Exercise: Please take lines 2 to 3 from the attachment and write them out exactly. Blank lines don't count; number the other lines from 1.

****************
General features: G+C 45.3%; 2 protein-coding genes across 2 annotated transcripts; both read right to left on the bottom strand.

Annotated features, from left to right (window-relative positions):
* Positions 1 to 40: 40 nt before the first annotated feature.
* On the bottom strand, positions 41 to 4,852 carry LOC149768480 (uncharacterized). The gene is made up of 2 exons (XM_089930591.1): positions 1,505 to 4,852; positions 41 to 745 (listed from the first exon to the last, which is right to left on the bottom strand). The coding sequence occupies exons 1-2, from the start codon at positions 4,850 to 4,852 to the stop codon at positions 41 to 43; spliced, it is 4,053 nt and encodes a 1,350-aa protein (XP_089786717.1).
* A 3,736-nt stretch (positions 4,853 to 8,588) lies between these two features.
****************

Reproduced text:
Annotated features, from left to right (window-relative positions):
* Positions 1 to 40: 40 nt before the first annotated feature.